Dates and deadlines: you don’t have any college dates or deadlines to think about right now. Your main task is being good at high school, not worrying about college. If your school gives 9th graders a PSAT go ahead and take it, but don’t spend much time preparing, and certainly don’t stress about it. The scores will tell where you are right now, but they can’t and won’t tell you where you’re going to be a few years from now. If you get scores that really do concern you, talk about those concerns with your family and your school, but don’t feel pressured to change the way you feel about yourself. If you’re taking any AP classes right now, stay on top of things and do your best, but don’t worry about AP Exam prep any time soon.
Work at being good at high school. This has an academic side—take the most rigorous classes you can, get the best grades you can, be involved in your education. But just as important at this point are the social and emotional sides. You’re easing your way into a new and exciting (and challenging) place. You’re going to have missteps, and you’re going to change your mind about things. That’s normal, and that’s fine. If you’re feeling pressure to make yourself into a perfect resume—from your family, your school, your friends, or your self—just repeat this mantra to yourself and anyone else: the best way to prepare for college is to be a good high school student. If you find yourself feeling disconnected from high school because you’re already too immersed in test prep or overexerting yourself in too many activities to boost your college prospects, then it’s time to back off and reevaluate.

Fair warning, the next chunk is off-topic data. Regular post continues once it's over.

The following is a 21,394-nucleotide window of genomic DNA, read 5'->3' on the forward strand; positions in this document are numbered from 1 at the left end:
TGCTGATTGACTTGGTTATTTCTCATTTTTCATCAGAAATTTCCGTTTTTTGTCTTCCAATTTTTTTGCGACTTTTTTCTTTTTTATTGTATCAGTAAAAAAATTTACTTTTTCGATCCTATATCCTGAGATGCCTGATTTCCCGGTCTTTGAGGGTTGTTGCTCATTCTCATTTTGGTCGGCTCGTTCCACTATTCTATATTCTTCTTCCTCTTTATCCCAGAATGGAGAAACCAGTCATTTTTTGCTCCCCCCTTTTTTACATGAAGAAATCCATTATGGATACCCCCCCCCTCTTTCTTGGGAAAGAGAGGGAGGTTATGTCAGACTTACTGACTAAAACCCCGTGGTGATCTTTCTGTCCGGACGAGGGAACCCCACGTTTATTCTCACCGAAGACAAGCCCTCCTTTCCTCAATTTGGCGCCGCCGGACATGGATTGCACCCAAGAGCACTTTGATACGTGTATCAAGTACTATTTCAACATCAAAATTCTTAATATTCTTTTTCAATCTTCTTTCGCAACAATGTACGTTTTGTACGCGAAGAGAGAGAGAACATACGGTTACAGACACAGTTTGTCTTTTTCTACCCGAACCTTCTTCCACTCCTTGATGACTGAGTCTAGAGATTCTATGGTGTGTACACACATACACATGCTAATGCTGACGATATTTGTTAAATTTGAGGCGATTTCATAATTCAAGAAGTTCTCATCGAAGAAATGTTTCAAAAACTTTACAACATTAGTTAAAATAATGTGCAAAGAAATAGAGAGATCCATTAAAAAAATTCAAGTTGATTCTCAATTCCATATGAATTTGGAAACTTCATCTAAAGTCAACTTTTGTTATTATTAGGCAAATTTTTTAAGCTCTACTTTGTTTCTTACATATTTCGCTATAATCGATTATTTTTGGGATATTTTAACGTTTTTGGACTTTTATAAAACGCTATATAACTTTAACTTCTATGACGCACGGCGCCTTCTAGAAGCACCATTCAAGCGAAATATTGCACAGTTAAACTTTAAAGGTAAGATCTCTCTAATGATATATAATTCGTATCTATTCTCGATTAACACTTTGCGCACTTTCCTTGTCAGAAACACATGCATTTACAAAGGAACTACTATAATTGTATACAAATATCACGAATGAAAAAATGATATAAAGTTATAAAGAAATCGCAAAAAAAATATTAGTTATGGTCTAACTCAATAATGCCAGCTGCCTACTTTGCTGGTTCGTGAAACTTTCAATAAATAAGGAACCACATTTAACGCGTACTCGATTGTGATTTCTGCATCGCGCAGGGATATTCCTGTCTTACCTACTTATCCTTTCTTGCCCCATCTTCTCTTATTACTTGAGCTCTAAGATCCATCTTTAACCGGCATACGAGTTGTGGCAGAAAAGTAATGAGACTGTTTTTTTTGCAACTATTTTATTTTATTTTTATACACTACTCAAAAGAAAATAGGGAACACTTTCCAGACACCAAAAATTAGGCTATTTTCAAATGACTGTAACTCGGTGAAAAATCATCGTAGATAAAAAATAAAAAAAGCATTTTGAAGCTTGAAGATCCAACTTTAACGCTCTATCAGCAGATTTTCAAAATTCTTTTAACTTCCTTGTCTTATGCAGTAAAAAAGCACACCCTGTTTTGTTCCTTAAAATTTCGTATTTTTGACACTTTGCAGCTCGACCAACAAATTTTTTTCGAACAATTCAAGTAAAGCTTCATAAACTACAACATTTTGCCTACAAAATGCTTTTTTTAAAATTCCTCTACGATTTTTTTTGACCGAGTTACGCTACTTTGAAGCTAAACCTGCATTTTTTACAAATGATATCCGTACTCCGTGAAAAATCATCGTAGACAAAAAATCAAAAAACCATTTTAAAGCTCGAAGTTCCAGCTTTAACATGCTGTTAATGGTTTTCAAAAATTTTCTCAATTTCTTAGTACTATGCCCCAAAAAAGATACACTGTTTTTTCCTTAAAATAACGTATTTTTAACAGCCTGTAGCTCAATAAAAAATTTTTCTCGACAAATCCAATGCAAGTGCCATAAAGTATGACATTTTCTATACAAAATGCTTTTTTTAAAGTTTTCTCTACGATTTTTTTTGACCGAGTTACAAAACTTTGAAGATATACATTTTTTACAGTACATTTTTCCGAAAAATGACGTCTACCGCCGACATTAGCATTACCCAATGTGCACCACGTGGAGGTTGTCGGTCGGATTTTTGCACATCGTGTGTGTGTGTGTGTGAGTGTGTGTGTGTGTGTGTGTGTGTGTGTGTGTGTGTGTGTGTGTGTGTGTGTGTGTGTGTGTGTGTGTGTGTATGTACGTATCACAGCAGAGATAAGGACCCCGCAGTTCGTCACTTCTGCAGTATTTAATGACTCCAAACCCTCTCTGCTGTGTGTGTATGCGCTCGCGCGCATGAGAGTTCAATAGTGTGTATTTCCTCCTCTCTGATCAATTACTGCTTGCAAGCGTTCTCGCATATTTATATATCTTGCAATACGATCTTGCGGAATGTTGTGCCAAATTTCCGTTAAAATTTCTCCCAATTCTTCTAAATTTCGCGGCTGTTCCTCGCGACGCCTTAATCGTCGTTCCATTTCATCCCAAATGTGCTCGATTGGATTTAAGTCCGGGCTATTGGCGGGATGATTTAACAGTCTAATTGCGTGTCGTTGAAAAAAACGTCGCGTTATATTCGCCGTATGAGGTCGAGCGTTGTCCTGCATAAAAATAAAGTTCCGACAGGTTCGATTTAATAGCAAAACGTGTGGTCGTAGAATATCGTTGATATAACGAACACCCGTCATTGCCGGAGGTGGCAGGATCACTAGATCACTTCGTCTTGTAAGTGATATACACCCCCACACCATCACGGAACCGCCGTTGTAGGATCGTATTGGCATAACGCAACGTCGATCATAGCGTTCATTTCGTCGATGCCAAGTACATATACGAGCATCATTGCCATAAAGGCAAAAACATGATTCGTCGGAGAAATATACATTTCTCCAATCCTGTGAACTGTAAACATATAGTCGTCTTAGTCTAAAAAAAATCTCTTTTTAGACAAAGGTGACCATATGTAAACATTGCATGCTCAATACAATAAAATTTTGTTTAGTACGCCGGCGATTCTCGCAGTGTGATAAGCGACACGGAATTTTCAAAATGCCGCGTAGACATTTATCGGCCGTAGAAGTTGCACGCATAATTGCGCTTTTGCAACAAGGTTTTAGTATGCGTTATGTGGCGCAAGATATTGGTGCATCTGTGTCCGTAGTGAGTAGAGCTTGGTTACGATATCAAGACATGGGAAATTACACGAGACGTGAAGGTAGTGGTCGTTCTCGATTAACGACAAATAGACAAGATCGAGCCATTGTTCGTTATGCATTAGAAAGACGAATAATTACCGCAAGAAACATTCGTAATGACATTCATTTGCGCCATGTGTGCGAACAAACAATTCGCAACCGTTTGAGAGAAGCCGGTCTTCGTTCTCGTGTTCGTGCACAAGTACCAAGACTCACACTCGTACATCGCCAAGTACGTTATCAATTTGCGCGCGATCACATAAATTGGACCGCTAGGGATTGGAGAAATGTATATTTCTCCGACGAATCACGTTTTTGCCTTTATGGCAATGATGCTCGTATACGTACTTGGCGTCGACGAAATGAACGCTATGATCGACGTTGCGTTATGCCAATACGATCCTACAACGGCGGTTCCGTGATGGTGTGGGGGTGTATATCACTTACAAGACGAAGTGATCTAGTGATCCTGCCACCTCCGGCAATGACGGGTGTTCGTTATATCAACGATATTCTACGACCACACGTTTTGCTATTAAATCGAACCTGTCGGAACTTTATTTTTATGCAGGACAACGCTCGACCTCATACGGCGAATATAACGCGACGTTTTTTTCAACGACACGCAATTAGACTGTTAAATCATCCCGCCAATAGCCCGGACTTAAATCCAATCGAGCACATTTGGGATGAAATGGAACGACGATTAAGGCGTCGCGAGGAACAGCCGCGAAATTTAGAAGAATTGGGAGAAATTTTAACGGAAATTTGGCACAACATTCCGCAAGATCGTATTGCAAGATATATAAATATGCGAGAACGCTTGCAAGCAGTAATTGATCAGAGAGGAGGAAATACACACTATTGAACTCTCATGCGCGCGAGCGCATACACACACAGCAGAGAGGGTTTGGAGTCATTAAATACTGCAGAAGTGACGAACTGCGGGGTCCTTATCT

If by Halloween there’s a class that still isn’t working out—because it’s too easy, or too challenging, or not the right fit—bring this up now and see if there are schedule changes that can be made for the spring semester. Keep doing your best in the class, but understand that adjusting plans is something that all successful people do.
Explore your interests. Remember that the whole point of education is to help you be a productive, happy, and interesting person. You can’t and shouldn’t wait until some future date to start working on those things. Explore activities and interests that you haven’t before. Try out a new club, sit somewhere different for lunch, find an interesting question to ask a teacher you haven’t connected with yet. The great thing about high school is that you get to do a lot of growing and changing and developing—you’re not stuck being the same person you were at the end of last year or the beginning of this year. But the hard part is that you are in charge of that growth and development; it can’t happen passively. So try new things, read new things, listen to new things, talk about new things, think new things.
Thanks for reading! Check back tomorrow for the first in a series following an individual senior through her college application journey. Please share this with someone who would like to read it. You can follow Apply with Sanity on Facebook and Twitter.